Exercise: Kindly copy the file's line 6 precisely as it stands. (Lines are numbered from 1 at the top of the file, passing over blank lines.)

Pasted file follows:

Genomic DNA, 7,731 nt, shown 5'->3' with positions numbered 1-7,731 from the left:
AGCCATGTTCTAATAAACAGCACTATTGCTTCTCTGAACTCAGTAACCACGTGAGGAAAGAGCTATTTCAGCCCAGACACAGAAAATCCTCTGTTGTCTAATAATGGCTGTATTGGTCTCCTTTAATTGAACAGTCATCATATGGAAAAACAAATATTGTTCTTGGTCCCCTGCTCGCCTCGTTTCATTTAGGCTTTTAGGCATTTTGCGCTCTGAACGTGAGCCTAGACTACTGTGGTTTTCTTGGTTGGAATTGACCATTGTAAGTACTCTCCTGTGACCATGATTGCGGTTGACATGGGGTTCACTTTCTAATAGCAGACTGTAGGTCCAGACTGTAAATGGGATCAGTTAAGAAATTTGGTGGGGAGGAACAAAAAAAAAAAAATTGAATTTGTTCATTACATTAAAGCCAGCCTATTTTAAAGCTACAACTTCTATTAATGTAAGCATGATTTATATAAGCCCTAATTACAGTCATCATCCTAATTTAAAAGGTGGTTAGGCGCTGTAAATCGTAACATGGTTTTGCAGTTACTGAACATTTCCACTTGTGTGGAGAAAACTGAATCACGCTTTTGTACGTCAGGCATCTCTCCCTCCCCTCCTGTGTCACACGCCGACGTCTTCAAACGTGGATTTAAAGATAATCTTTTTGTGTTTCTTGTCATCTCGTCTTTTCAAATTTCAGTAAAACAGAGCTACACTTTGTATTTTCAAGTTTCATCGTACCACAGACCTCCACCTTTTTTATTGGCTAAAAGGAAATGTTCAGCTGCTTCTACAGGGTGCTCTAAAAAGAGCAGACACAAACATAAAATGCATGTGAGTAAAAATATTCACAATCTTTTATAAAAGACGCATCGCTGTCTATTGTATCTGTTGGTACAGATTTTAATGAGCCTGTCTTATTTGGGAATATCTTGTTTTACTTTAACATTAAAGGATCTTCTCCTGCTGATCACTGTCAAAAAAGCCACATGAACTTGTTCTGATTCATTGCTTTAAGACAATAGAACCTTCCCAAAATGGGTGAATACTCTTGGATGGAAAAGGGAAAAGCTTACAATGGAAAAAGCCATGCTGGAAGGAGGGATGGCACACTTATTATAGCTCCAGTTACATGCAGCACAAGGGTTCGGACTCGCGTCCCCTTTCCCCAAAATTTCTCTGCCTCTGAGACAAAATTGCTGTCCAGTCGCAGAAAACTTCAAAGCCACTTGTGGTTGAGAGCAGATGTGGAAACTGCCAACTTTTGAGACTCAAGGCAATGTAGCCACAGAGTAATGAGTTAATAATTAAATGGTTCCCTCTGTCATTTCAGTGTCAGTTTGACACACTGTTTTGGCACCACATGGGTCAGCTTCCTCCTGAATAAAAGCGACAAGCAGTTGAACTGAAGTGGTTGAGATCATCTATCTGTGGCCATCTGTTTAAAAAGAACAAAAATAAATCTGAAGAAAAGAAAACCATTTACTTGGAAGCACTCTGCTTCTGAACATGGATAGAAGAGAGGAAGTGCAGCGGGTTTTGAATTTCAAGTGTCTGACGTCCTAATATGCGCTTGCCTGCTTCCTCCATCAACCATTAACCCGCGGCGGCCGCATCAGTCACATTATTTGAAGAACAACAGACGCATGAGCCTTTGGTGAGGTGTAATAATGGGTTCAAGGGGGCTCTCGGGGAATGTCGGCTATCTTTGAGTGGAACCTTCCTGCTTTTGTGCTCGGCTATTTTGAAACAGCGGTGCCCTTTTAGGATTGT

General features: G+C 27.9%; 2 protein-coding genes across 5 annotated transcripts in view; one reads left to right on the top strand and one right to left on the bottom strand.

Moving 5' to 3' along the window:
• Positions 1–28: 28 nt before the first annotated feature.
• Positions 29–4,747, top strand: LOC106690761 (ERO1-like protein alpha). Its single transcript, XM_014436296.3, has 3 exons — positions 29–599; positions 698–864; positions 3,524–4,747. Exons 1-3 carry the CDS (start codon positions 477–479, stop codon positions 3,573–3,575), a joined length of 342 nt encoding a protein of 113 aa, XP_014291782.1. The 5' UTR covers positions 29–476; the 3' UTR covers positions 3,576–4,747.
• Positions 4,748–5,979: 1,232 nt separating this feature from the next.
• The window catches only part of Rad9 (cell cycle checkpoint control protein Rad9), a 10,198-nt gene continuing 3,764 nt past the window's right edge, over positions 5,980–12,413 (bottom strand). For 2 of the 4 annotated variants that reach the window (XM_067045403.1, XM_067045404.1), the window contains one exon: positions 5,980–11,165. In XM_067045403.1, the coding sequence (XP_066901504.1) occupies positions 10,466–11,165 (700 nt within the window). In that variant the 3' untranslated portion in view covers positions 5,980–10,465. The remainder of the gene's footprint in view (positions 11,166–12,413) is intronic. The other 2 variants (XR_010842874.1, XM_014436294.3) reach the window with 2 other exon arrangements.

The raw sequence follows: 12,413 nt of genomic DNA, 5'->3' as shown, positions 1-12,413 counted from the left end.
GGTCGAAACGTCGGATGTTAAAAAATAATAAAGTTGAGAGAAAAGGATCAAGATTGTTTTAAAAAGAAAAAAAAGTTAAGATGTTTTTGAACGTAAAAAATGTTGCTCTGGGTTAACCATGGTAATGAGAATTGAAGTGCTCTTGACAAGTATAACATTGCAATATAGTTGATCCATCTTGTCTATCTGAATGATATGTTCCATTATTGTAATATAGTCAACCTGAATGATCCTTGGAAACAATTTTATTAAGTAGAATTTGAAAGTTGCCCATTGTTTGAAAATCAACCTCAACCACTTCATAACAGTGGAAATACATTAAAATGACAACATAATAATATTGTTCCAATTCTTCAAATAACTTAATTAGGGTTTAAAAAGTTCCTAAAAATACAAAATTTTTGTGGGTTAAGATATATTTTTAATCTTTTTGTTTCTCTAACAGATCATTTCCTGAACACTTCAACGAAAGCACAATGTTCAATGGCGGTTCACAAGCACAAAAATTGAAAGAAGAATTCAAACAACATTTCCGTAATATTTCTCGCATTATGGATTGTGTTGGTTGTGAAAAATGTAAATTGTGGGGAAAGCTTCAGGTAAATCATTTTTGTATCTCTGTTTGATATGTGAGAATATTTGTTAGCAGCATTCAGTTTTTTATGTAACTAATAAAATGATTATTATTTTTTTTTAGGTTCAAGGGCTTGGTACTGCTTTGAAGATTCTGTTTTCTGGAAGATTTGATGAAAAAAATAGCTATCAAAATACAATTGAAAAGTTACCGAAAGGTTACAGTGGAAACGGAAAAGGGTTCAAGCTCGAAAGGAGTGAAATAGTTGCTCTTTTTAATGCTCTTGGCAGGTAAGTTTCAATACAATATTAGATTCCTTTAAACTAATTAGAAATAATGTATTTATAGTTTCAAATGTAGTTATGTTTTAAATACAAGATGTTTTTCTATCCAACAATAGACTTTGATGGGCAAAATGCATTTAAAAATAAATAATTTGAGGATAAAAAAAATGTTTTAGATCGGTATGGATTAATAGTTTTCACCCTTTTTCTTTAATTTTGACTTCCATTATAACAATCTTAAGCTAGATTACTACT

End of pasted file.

• Positions 29–4,747, top strand: LOC106690761 (ERO1-like protein alpha). Its single transcript, XM_014436296.3, has 3 exons — positions 29–599; positions 698–864; positions 3,524–4,747. Exons 1-3 carry the CDS (start codon positions 477–479, stop codon positions 3,573–3,575), a joined length of 342 nt encoding a protein of 113 aa, XP_014291782.1. The 5' UTR covers positions 29–476; the 3' UTR covers positions 3,576–4,747.